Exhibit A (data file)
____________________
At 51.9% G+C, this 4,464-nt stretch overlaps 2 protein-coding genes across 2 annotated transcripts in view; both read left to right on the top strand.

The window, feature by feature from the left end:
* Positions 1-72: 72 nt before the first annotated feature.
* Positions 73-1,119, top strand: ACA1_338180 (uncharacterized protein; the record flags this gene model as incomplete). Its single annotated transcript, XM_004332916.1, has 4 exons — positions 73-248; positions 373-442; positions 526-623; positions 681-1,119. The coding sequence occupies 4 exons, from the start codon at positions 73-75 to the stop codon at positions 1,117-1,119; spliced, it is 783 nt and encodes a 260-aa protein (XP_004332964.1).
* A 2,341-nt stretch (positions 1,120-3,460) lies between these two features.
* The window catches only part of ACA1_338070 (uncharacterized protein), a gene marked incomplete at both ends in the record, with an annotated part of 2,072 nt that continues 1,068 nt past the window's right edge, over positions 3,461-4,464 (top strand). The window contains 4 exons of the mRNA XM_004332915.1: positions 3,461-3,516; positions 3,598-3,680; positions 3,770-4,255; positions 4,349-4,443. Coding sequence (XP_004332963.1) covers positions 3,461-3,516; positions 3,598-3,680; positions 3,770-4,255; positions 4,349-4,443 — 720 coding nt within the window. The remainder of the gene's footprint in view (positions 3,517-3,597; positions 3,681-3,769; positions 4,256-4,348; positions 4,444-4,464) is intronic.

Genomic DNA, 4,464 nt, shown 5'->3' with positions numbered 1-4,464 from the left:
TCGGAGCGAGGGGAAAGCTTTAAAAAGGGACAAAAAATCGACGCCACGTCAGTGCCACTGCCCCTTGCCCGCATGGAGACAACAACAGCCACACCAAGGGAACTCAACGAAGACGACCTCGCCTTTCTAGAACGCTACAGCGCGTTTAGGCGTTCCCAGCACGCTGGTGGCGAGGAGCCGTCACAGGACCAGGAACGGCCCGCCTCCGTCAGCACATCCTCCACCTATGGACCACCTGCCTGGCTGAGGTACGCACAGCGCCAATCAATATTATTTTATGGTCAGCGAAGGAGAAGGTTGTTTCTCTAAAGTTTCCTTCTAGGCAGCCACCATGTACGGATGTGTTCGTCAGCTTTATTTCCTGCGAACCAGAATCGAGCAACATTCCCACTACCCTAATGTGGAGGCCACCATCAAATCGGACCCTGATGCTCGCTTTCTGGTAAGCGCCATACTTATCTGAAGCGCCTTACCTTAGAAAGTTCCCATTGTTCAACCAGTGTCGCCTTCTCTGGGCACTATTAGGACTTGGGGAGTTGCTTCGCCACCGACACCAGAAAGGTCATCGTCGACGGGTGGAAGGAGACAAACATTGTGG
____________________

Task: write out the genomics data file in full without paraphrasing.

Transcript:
At 51.9% G+C, this 4,464-nt stretch overlaps 2 protein-coding genes across 2 annotated transcripts in view; both read left to right on the top strand.

The window, feature by feature from the left end:
* Positions 1-72: 72 nt before the first annotated feature.
* Positions 73-1,119, top strand: ACA1_338180 (uncharacterized protein; the record flags this gene model as incomplete). Its single annotated transcript, XM_004332916.1, has 4 exons — positions 73-248; positions 373-442; positions 526-623; positions 681-1,119. The coding sequence occupies 4 exons, from the start codon at positions 73-75 to the stop codon at positions 1,117-1,119; spliced, it is 783 nt and encodes a 260-aa protein (XP_004332964.1).
* A 2,341-nt stretch (positions 1,120-3,460) lies between these two features.
* The window catches only part of ACA1_338070 (uncharacterized protein), a gene marked incomplete at both ends in the record, with an annotated part of 2,072 nt that continues 1,068 nt past the window's right edge, over positions 3,461-4,464 (top strand). The window contains 4 exons of the mRNA XM_004332915.1: positions 3,461-3,516; positions 3,598-3,680; positions 3,770-4,255; positions 4,349-4,443. Coding sequence (XP_004332963.1) covers positions 3,461-3,516; positions 3,598-3,680; positions 3,770-4,255; positions 4,349-4,443 — 720 coding nt within the window. The remainder of the gene's footprint in view (positions 3,517-3,597; positions 3,681-3,769; positions 4,256-4,348; positions 4,444-4,464) is intronic.

Genomic DNA, 4,464 nt, shown 5'->3' with positions numbered 1-4,464 from the left:
TCGGAGCGAGGGGAAAGCTTTAAAAAGGGACAAAAAATCGACGCCACGTCAGTGCCACTGCCCCTTGCCCGCATGGAGACAACAACAGCCACACCAAGGGAACTCAACGAAGACGACCTCGCCTTTCTAGAACGCTACAGCGCGTTTAGGCGTTCCCAGCACGCTGGTGGCGAGGAGCCGTCACAGGACCAGGAACGGCCCGCCTCCGTCAGCACATCCTCCACCTATGGACCACCTGCCTGGCTGAGGTACGCACAGCGCCAATCAATATTATTTTATGGTCAGCGAAGGAGAAGGTTGTTTCTCTAAAGTTTCCTTCTAGGCAGCCACCATGTACGGATGTGTTCGTCAGCTTTATTTCCTGCGAACCAGAATCGAGCAACATTCCCACTACCCTAATGTGGAGGCCACCATCAAATCGGACCCTGATGCTCGCTTTCTGGTAAGCGCCATACTTATCTGAAGCGCCTTACCTTAGAAAGTTCCCATTGTTCAACCAGTGTCGCCTTCTCTGGGCACTATTAGGACTTGGGGAGTTGCTTCGCCACCGACACCAGAAAGGTCATCGTCGACGGGTGGAAGGAGACAAACATTGTGG